Mister Filters, Inc.v.Weber Envtl. Systems

Appellate Division of the Supreme Court of New York, Third DepartmentMar 28, 1974
44 A.D.2d 639 (N.Y. App. Div. 1974)

March 28, 1974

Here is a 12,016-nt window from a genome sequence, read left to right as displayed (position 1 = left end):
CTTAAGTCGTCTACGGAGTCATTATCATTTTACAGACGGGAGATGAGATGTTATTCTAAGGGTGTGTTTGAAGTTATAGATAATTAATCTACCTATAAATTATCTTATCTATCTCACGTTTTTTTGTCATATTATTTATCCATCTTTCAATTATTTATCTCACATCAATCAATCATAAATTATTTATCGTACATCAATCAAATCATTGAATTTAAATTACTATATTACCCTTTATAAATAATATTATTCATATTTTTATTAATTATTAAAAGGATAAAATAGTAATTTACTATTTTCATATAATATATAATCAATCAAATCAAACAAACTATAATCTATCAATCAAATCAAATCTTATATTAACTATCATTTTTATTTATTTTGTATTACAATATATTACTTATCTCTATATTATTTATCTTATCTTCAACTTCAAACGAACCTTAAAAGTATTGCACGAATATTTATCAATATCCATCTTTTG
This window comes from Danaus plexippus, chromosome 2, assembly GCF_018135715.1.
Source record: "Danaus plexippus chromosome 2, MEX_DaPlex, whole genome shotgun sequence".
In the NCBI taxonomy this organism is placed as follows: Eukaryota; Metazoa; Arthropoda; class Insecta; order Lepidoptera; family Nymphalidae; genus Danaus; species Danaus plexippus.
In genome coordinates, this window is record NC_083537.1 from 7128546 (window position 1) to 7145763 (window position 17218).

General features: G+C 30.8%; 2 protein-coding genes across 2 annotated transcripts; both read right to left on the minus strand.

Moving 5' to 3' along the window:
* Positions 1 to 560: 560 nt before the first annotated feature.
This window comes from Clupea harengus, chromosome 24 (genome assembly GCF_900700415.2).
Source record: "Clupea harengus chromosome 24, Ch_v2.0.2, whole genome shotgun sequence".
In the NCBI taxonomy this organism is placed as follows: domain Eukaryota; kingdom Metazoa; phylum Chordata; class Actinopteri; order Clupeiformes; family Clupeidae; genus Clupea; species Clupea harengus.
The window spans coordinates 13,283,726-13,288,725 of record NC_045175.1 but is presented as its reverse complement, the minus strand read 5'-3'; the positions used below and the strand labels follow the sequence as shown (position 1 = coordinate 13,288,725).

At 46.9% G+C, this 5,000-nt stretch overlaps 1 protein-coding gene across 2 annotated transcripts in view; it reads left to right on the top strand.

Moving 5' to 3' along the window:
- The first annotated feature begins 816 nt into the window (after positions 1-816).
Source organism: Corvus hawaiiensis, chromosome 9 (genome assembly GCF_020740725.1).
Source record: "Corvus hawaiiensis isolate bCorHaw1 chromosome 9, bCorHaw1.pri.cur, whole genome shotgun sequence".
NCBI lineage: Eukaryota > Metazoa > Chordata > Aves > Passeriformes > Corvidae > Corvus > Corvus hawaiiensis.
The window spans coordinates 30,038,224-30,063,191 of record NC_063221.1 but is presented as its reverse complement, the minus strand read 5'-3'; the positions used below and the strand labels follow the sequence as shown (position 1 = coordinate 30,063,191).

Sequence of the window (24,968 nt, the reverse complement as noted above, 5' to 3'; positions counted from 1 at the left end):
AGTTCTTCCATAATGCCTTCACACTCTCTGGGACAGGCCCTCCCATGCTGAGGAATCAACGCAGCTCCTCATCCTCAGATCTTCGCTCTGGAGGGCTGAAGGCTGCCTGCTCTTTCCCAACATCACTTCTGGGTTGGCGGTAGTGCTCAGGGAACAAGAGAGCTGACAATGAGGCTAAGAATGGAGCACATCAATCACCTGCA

Appeal from a judgment of the Supreme Court in favor of plaintiff, entered September 8, 1972 in Albany County, upon a decision of the court at a Trial Term, without a jury. Appellant, Weber Environmental Systems, is a manufacturer and installer of clean rooms and filtration systems that keep such rooms free of air pollutants. Respondent, Mister Filters, Inc., is an installer of clean rooms and filtration systems. On July 25, 1969, respondent entered into a contract whereby respondent became an agent of appellant for the distribution and installation of its products. The contract provided for a specific territory wherein respondent was to make its sales and was on a form prepared by appellant. The contract provided that it could be terminated on a breach by either party upon 30 days' notice of termination. On December 8, 1970, appellant mailed a notice of termination to respondent alleging a failure to pay for all products invoiced within 30 days of the invoice date as provided by the agreement. In the fall of 1970, appellant submitted a bid for the installation of a clean room at the Xerox plant in Rochester, New York, which was within the territory allotted to respondent, and had also solicited contracts from others within the territory assigned to respondent. Defendant, Frank Flynn, had been employed by respondent from November, 1967 until August 10, 1970 when he became employed by appellant. In the month of December, 1970, respondent commenced this action to enjoin appellant and Flynn from soliciting business or accepting orders other than from respondent within its dealership area, from submitting a bid to Xerox Corporation in Rochester, New York, and for damages alleging that the agreement between respondent and appellant constituted respondent as the exclusive representative and distributor for appellant in the territory specified in the agreement which included the State of New York. The written contract, however, did not state that respondent had the exclusive right to represent appellant within the specified territory. At the trial, respondent's president and the founder of the appellant were permitted to testify as to oral representations of the exclusive nature of the contract. The trial court determined that the contract granted an exclusive territory to respondent; that appellant had breached the contract by making direct sales within the territory specified in the contract; and that respondent was entitled to damages in the amount of $39,691.81. Appellant contends that the court erred in finding that the contract was an exclusive contract in the prescribed territory; in allowing oral testimony as to the exclusiveness of the contract; in refusing to allow appellant to introduce into evidence other contracts which were nonexclusive by their terms; and in computing the amount of damages. The language of the contract is uncertain and ambiguous as to whether the specified sales territory is an exclusive territory in which only respondent may sell appellant's products. It is also uncertain and ambiguous as to whether respondent's right to sell is to be limited solely to the indicated territory. While the parol evidence rule excludes all prior and contemporaneous oral agreements when such evidence is offered to vary the terms of an apparently complete written contract, the rule is otherwise where the meaning of the contract is not clear. In such cases "`the situation of the parties and the surrounding circumstances at the time of the making of the contract are to be taken into consideration.'" ( Germaine v. Safeguard Ins. Co., 7 A.D.2d 830.) Here, the combination of an assigned territory and the failure to specify whether or not it was an exclusive territory render the meaning of the contract unclear and ambiguous. The trial court properly permitted oral testimony of the facts and circumstances surrounding the making of the contract including the prior oral agreements between the parties, and of the representations made by the representatives of appellant to respondent for the purpose of arriving at the meaning of the terms of the agreement. The record indicates that the testimony of both respondent's president and appellant's founder was to the effect that respondent would have an exclusive right to sell appellant's products. In addition, it was established that the custom in the industry was that no manufacturer's representative would work in this particular area unless he had an exclusive right to sell the product. The trial court properly found that respondent had the exclusive right to represent appellant in the designated territory. Appellant also contends that the damages should have been limited to the commissions respondent would have earned on the sales, less the expenses respondent would have incurred in performing its part of the contract. The contract provided two methods for computing commissions. If respondent voluntarily awarded a contract for a complete (turnkey) contract, its commission was 7%. If it ordered only the manufactured components from appellant, it would receive a commission in the amount of the normal discounts on the published list prices. The evidence on damages consisted of the amount of the sales made by appellant in the territory allotted to respondent. Except for the sale to Xerox, all the sales were of components to which the normal discounts on the published list prices were applicable. On the Xerox sale, which appellant contracted on the basis of a complete (turnkey) contract, respondent could have chosen to construct the room itself rather than to award the contract to appellant, and in such case order the component parts from appellant, thereby obtaining the normal discount instead of a 7% commission. Damages could thus properly be computed on the basis of component sales on all of the sales involved in the action. Appellant's contention that there was no evidence offered as to what respondent's expenses would have been in obtaining these sales is immaterial. The contract specifically provides that, should a contract for components be awarded by the ultimate user directly to appellant, the respondent's commission would be the amount of the normal discount on the published prices. This difference in price was the proper measure of damages. Appellant's final contention is that the court erred in refusing to allow appellant to introduce into evidence contracts which it had with other agents. These contracts were stated to be nonexclusive by their terms and, as such, had no bearing on the meaning of the contract between the parties. Judgment affirmed, with costs. Herlihy, P.J., Staley, Jr., Cooke, Sweeney and Kane, JJ., concur.